SAAO: the Nutshell History
SAAO's history begins with the founding of the Royal Observatory at the Cape of Good Hope in 1820 -- the first scientific institute in sub-Saharan Africa. In the 1970s, the Republic Observatory in Johannesburg and the Radcliffe Observatory in Pretoria were merged with the much older Royal Observatory to form the South African Astronomical Observatory as it is today. Headquarters are located on the grounds of the old Royal Observatory, and the main building (completed in 1828) houses offices, the national library for astronomy, and computer facilities. Historic telescopes can be found in a number of domes on the grounds, and a small museum displays historic scientific instruments.
The South African Astronomical Observatory (SAAO) was established in January 1972 by a joint agreement of the Council for Scientific and Industrial Research (CSIR) of South Africa and the Science and Engineering Research Council (SERC) of the United Kingdom. SAAO is now administered as a National Facility under the management of the National Research Foundation (NRF), formerly the Foundation for Research Development (FRD). The National Astronomy Facilities Board meets annually and advises the NRF on the running and further development of the Observatory.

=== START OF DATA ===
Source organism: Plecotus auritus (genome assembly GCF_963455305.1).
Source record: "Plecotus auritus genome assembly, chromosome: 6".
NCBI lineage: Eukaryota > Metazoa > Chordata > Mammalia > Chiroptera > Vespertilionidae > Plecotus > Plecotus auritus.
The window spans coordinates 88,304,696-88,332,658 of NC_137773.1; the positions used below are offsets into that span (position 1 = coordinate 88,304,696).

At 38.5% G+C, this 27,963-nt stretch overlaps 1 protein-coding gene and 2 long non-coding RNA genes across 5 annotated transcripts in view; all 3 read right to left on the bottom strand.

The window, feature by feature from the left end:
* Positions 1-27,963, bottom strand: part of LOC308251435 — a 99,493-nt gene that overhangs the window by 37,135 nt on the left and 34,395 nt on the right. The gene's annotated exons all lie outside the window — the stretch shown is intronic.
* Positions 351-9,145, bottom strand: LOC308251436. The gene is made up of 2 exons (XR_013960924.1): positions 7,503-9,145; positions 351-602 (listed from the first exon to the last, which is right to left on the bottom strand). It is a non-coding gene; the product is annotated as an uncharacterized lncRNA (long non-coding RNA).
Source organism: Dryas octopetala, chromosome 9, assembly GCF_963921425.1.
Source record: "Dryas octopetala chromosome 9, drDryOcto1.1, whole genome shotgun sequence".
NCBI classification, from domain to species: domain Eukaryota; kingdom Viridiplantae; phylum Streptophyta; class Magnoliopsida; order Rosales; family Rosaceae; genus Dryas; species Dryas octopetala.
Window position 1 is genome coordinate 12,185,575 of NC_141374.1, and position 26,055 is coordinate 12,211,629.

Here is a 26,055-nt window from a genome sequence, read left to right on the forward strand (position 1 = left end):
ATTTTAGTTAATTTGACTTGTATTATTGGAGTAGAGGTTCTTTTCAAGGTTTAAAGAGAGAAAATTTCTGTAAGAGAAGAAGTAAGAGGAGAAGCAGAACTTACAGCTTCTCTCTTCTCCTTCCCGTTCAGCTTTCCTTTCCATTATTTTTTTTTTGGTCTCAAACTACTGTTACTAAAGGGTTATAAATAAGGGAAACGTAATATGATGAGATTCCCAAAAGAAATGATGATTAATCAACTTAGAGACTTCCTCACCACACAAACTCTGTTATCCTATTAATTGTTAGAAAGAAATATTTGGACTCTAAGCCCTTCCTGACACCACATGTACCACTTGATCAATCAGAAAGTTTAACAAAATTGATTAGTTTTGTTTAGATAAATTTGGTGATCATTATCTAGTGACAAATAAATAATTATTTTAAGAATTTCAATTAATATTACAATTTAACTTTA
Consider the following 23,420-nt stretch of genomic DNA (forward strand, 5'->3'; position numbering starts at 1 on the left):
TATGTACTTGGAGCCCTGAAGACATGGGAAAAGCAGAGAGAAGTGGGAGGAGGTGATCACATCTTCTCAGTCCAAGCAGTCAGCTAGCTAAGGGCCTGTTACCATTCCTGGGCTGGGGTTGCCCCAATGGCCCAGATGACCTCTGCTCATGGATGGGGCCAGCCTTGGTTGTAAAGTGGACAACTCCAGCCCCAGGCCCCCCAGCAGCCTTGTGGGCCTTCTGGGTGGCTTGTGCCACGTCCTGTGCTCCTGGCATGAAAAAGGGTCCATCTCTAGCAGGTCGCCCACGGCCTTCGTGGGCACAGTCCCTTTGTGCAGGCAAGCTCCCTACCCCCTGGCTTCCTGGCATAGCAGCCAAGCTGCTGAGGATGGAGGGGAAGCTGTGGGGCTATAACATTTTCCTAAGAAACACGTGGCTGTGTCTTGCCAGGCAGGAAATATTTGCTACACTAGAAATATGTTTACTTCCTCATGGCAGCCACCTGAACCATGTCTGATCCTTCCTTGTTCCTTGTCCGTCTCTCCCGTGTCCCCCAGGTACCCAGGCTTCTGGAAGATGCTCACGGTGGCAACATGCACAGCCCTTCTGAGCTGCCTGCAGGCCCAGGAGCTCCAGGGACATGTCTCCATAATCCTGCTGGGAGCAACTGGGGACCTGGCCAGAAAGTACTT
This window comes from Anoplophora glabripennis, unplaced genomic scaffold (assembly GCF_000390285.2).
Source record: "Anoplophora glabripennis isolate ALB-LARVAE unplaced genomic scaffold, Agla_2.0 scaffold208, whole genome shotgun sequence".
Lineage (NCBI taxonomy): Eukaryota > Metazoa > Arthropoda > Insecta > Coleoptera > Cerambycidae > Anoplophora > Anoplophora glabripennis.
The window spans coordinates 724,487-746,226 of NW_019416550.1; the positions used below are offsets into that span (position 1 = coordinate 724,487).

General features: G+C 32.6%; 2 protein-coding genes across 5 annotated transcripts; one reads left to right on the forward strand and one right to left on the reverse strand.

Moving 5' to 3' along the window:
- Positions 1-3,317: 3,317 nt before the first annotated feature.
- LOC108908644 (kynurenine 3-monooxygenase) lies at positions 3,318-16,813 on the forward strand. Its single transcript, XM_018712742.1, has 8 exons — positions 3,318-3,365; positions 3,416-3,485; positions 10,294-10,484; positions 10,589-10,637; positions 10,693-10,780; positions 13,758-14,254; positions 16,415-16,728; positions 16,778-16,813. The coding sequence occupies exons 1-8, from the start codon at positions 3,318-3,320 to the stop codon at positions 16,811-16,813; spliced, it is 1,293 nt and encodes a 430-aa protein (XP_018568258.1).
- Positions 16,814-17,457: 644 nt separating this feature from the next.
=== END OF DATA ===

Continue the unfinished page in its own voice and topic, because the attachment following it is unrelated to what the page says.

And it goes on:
As established in 1972, SAAO combined the facilities of the Royal Observatory at the Cape of Good Hope (founded 1820) and the Republic Observatory, Johannesburg (founded 1903 as the Transvaal Observatory). When the Radcliffe Observatory in Pretoria closed in 1974, the CSIR purchased the 1.9-m Radcliffe telescope and moved it to Sutherland as well.
The SAAO functions as a national South African centre for optical and infrared astronomy, carrying out its own research programmes and providing observing facilities for astronomers from many other countries and from within South Africa. The main observing site is in the dry Karoo near the village of Sutherland, at an altitude of 1798 m. The administrative headquarters, main computer facilities, engineering workshops, and library are located in the Cape Town suburb of Observatory on the site of the former Royal Observatory, where many of the historic buildings are still in use. A small museum in the McClean telescope building displays various instruments once used at the Royal Observatory and at SAAO.
A book by Ian Glass, an SAAO astronomer, about the first ever measurement of the distance to a star and the rather curious characters involved.